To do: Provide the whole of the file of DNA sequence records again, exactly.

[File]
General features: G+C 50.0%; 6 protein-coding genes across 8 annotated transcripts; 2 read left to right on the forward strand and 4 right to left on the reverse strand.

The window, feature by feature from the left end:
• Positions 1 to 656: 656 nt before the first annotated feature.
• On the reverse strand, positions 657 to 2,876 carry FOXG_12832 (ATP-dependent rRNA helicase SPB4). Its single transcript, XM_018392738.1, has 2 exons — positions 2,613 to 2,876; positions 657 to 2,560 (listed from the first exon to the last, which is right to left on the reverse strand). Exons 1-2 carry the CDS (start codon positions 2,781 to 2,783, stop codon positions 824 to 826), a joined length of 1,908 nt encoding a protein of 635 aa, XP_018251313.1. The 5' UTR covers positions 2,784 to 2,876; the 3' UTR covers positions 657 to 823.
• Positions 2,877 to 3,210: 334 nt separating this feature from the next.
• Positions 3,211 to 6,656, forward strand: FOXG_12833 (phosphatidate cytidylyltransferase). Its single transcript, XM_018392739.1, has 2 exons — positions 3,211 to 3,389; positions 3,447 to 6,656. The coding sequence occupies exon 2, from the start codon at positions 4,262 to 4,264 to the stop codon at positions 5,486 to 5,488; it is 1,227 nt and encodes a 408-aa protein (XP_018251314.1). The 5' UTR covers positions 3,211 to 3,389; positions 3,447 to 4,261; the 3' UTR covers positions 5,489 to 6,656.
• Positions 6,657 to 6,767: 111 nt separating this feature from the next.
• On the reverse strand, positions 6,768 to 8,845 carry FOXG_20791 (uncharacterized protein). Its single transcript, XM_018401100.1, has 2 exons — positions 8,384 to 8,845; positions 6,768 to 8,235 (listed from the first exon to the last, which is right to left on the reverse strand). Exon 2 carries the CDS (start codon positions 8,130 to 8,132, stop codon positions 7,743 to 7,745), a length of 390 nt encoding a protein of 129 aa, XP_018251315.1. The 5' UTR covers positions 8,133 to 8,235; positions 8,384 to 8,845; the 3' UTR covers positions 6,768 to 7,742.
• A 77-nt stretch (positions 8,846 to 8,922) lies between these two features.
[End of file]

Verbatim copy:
General features: G+C 50.0%; 6 protein-coding genes across 8 annotated transcripts; 2 read left to right on the forward strand and 4 right to left on the reverse strand.

The window, feature by feature from the left end:
• Positions 1 to 656: 656 nt before the first annotated feature.
• On the reverse strand, positions 657 to 2,876 carry FOXG_12832 (ATP-dependent rRNA helicase SPB4). Its single transcript, XM_018392738.1, has 2 exons — positions 2,613 to 2,876; positions 657 to 2,560 (listed from the first exon to the last, which is right to left on the reverse strand). Exons 1-2 carry the CDS (start codon positions 2,781 to 2,783, stop codon positions 824 to 826), a joined length of 1,908 nt encoding a protein of 635 aa, XP_018251313.1. The 5' UTR covers positions 2,784 to 2,876; the 3' UTR covers positions 657 to 823.
• Positions 2,877 to 3,210: 334 nt separating this feature from the next.
• Positions 3,211 to 6,656, forward strand: FOXG_12833 (phosphatidate cytidylyltransferase). Its single transcript, XM_018392739.1, has 2 exons — positions 3,211 to 3,389; positions 3,447 to 6,656. The coding sequence occupies exon 2, from the start codon at positions 4,262 to 4,264 to the stop codon at positions 5,486 to 5,488; it is 1,227 nt and encodes a 408-aa protein (XP_018251314.1). The 5' UTR covers positions 3,211 to 3,389; positions 3,447 to 4,261; the 3' UTR covers positions 5,489 to 6,656.
• Positions 6,657 to 6,767: 111 nt separating this feature from the next.
• On the reverse strand, positions 6,768 to 8,845 carry FOXG_20791 (uncharacterized protein). Its single transcript, XM_018401100.1, has 2 exons — positions 8,384 to 8,845; positions 6,768 to 8,235 (listed from the first exon to the last, which is right to left on the reverse strand). Exon 2 carries the CDS (start codon positions 8,130 to 8,132, stop codon positions 7,743 to 7,745), a length of 390 nt encoding a protein of 129 aa, XP_018251315.1. The 5' UTR covers positions 8,133 to 8,235; positions 8,384 to 8,845; the 3' UTR covers positions 6,768 to 7,742.
• A 77-nt stretch (positions 8,846 to 8,922) lies between these two features.